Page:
What the Millennials Believe about the Future of Capitalism is Terrifying


We’re most certainly dealing with a hasty generalization when we say that this group or that group believes a certain way. The true case is that most likely a vocal group within a larger group believes a certain way and has or gets a public platform to address a subject.

The latest platform speaking by millennials is about economics.

CNN reported last week that 66 percent of millennials aged 21 to 32 have nothing saved for retirement. And while their writer chalks up this inequity to student loans, “stagnant wages” and “high unemployment,” there may yet be a deeper cause: many millennials honestly don’t see a future for our economic system. (Salon)

If there is a reason why our economic system fails, it’s due to utopian-drive millennials voting for socialist economic policies. What kills capitalism is the elimination of capitalism. In order to create wealth, there needs to be capital. The redistribution of wealth disincentivizes people from putting the time and effort into creating wealth.

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When millennials support Bernie Sanders who wants to make college education “free,” they are the ones destroying capitalism. The high price of college is mainly due to government involvement in helping to finance a college education. If there was less money available for a college education (taken from some people to be given to other people), colleges would have to lower their costs.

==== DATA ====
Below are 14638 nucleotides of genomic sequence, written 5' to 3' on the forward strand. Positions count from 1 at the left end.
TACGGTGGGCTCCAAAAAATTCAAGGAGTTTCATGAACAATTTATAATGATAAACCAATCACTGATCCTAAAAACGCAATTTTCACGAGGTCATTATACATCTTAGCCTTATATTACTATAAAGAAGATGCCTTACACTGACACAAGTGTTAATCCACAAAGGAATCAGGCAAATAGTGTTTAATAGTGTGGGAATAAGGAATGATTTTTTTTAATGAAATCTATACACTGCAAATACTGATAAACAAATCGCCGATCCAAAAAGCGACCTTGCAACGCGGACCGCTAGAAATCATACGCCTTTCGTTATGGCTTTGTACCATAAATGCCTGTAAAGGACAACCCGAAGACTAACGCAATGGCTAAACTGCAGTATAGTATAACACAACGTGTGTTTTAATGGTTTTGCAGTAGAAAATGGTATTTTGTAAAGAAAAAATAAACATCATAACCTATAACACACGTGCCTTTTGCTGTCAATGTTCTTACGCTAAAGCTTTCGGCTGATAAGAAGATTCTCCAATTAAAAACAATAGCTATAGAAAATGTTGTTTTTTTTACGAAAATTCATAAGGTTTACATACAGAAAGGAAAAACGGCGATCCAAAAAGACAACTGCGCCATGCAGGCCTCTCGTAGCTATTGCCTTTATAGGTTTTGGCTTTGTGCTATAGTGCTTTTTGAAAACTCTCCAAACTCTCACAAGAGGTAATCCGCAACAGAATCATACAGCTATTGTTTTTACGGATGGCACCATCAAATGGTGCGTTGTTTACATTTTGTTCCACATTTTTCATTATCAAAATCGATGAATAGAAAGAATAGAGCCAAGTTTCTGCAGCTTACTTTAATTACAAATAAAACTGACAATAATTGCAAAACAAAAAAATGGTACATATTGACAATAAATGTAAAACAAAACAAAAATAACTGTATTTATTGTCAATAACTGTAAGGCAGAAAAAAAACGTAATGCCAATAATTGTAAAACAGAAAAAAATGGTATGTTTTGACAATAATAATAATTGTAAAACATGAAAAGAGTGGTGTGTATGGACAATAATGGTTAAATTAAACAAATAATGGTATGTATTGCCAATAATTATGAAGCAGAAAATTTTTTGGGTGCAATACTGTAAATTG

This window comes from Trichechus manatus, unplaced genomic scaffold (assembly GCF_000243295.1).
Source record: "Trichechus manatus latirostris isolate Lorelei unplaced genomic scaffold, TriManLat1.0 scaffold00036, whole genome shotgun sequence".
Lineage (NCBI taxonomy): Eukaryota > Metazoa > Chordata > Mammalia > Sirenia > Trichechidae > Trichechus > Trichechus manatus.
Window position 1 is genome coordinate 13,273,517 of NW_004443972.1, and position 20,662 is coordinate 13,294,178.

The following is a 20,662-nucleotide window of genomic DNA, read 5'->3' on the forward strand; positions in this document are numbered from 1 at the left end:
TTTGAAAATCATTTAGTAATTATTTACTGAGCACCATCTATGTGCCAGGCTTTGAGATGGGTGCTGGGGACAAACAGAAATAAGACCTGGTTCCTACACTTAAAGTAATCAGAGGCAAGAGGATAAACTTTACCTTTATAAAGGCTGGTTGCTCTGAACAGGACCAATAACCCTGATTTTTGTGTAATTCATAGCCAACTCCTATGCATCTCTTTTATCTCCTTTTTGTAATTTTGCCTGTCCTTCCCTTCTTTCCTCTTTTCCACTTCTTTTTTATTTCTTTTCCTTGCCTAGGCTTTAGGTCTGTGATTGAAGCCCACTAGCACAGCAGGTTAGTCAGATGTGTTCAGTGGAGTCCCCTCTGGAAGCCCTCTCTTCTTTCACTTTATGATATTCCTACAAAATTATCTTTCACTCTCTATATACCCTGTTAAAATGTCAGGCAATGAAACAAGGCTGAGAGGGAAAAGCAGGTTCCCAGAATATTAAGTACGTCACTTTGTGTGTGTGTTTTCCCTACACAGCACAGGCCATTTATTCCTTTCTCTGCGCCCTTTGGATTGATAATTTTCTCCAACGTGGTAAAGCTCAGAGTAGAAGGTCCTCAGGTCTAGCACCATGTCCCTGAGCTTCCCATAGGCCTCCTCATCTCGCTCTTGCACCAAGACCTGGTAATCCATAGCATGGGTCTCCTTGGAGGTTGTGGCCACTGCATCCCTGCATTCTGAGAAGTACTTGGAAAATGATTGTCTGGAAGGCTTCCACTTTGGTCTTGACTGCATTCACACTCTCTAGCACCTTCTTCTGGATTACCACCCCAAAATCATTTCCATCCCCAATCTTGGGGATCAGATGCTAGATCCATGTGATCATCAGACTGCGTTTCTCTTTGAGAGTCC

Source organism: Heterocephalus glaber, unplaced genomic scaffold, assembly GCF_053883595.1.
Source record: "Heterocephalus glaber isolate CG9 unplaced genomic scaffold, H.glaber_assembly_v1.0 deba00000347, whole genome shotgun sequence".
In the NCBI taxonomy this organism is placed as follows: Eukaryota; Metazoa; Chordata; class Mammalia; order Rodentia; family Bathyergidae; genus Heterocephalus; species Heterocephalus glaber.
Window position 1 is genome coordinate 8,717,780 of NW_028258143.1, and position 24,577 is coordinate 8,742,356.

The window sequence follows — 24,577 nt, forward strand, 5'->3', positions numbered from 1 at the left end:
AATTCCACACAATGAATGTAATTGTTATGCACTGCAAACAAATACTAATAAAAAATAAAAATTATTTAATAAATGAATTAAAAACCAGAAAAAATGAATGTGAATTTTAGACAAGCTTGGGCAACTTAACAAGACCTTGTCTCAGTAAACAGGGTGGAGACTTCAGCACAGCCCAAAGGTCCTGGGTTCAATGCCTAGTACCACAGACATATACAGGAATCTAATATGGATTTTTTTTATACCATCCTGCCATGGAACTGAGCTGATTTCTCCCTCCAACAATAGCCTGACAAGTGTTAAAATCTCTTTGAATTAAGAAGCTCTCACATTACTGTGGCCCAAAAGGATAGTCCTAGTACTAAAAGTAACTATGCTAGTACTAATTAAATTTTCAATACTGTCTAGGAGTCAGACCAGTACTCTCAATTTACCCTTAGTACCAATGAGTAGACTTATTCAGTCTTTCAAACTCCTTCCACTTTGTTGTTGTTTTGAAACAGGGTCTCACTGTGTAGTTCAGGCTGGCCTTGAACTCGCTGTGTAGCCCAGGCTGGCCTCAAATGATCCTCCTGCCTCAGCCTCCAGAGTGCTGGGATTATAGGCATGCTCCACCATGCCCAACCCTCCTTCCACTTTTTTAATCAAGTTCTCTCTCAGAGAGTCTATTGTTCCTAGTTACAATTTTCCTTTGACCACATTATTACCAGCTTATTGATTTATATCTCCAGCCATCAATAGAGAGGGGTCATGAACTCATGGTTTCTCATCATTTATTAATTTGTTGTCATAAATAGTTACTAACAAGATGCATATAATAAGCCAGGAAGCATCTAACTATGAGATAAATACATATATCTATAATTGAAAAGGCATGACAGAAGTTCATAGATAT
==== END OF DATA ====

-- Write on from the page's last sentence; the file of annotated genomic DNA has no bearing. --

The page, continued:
If capitalism fails, then what are these millennials going to do when it comes time for them to retire? One could make the case that at their young age retirement is so far in the future that there’s no need to worry about it now.

Maybe they could move to Venezuela where capitalism is dead.

The years slip by very fast. Each year of not saving and reaping the benefits of what capitalism offers puts a person further behind the economic eight ball. Let’s say that parents invested $1,000 the year their child was born. At 6% interest for 65 years would produce $44,145. Of course, that’s not enough to retire on. “If parents or grandparents, say, kicked in $20 a month for 20 years the nest egg would swell to more than $240,000 at the child’s retirement.” (Time)

The goal would be to teach children the basics of economics early. If these early invested children started to add to their savings account each month as their own income grew, there would be ample money for retirement. It’s called deferred gratification. Putting off some present spending to reap the rewards of later benefits.

Saving early might also help to inoculate them against Socialism. What economic system do these millennials think is going to “take care of them” in their retirement years? If not capitalism, then what?

“Capitalism might still exist [in 2050], but I don’t expect people will be happy about it,” Jon Good, 34, a chocolatier and small business owner, said. “If [capitalism] is replaced [by then], my ideal economic model is one where all basic necessities are abundant and free, everyone works a few hours a week at the necessary chores of society like garbage collection and machine maintenance, then has the rest of their lives free to pursue whatever projects—be they art, leisure, or industry—that they desire.”